The Roundup

Roundup

Here is The Roundup, Edition 16, bringing you the best from around the web from the past two weeks!

Blast from the Past

A new study was published this week reminding us that sleeping in on the weekends doesn’t fix all the deficits caused by workweek sleep loss. This is a serious issue because as we know, inadequate sleep is linked to a variety of negative health outcomes, including obesity, cardiovascular disease, insulin resistance, inflammation, ADHD, cancer, accelerated aging, anxiety, and more. And unfortunately, there are many people out there who skimp on sleep throughout the week, only to try to make up for it on the weekends. While this might make you feel better in the short term, the long term effects of a sleep schedule like this can lead to chronic disease, weight gain, and an overall decrease in health and wellness as time goes on.

I’ve written a few articles and recorded a few podcasts describing the importance of adequate sleep, since I believe it’s one of the biggest determinants of overall health and one that we often ignore in our modern society. I interviewed Dan Pardi of DansPlan.com about the problems with sleep deprivation and how to get better quality sleep. I wrote an article on the effect of artificial light on sleep, and how to prevent the suppression of melatonin that comes with using electronics late at night.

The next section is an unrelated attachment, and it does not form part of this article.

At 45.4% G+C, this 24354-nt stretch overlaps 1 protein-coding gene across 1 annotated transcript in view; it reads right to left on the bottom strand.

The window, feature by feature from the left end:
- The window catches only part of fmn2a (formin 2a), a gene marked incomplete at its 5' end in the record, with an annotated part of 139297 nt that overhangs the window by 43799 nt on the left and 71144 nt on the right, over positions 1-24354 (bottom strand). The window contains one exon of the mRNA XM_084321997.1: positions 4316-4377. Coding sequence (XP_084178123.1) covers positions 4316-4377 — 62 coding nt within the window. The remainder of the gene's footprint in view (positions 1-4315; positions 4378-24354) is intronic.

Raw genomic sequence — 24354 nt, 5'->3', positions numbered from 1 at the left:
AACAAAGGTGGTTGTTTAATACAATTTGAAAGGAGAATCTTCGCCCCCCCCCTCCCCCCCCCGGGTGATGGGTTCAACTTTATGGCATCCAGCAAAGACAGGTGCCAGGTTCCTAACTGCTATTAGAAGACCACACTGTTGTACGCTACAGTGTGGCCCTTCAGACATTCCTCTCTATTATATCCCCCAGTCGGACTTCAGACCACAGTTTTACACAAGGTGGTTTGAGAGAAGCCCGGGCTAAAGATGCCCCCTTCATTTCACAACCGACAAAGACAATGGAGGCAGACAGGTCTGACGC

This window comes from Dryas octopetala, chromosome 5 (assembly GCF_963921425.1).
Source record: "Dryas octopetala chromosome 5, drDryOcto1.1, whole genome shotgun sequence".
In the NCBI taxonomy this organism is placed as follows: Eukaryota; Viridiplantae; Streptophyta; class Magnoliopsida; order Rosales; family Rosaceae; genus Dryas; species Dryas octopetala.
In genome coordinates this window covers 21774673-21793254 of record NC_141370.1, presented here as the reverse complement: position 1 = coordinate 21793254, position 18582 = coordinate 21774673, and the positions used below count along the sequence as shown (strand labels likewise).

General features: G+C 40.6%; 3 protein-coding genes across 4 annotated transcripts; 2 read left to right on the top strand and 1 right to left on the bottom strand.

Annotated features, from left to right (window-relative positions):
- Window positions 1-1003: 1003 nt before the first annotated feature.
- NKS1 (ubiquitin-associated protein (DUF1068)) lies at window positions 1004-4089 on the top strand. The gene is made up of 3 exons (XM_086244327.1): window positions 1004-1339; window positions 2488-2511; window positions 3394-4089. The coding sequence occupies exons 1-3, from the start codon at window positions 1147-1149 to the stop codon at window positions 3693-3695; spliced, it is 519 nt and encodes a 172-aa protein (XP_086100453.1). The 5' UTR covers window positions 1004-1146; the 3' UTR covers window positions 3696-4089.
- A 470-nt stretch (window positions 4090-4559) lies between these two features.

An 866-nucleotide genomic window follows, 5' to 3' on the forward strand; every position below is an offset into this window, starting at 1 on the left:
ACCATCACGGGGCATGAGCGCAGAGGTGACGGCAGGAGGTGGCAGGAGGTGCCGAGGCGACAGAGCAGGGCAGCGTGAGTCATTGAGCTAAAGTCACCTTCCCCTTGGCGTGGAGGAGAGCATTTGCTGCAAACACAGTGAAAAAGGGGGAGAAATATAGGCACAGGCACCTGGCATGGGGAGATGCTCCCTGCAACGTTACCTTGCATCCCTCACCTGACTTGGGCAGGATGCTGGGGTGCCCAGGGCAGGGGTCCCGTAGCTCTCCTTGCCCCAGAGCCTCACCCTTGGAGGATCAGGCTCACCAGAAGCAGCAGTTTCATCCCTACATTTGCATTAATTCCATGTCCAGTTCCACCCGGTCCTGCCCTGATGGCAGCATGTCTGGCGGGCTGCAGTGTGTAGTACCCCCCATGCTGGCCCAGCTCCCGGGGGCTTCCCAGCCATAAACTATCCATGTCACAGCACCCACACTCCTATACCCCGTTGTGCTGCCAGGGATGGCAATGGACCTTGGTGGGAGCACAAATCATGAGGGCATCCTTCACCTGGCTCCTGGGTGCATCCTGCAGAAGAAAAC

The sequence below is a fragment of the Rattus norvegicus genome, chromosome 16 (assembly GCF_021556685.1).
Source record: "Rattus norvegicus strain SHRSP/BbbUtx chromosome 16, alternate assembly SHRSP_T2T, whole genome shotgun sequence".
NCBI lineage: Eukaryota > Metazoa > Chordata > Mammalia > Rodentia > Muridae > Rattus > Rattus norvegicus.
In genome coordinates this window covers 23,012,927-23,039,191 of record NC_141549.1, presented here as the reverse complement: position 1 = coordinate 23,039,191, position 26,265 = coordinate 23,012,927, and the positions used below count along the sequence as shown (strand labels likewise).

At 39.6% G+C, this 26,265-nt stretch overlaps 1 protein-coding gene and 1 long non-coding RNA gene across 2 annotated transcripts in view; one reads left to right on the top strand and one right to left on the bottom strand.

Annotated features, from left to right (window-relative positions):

In my new book, Your Personal Paleo Code, I’ve written an entire chapter on sleep, providing tips on how to improve your sleep quality using diet and lifestyle changes. Sleeping deeply is crucial to good health, and if you’re struggling with falling and/or staying asleep, I suggest you check out this chapter of my book when it publishes in December. Sleeping well should be one of the top priorities of anyone looking to optimize their health.

Research Report

  • A new study suggests a Paleolithic diet rich in fermentable fibers protects against obesity and inflammation.
  • There is now more evidence that migraines are linked to histamine intolerance (in some cases, at least).
  • Here is a nice paper reporting recent advances in understanding Non-Celiac Gluten Sensitivity (NCGS).
  • Another study shows that fecal microbiota transplantation” can be used to support microbial recolonization of the gut of patients with chronic intestinal inflammation (ulcerative colitis).
  • A meta-analysis shows that statin drugs lower testosterone levels by 0.44 nM, on average.

Worth A Look

  • I’ve been nominated for best science-oriented blog in the Paleo world. Help me win for the 2nd year in a row! (And you can also vote for Laura, one of my staff nutritionists and blogger at Ancestralize Me, for “Best Up-and-Coming Young Paleo Blog”)
  • This is an amazing story of recovery and courage from a friend in the Paleo community. Check it out and get inspired.
  • Mark Sisson wrote a great article on the health consequences of being “hyperconnected” – a growing problem.
  • Move over fecal transplants—make room for poop pills!
  • Marion Nestle comments on the recent paper questioning the validity of NHANES data. (Though I would argue that Coca Cola is not the only negative corporate influence on the interpretation of scientific research.)

For the Foodies

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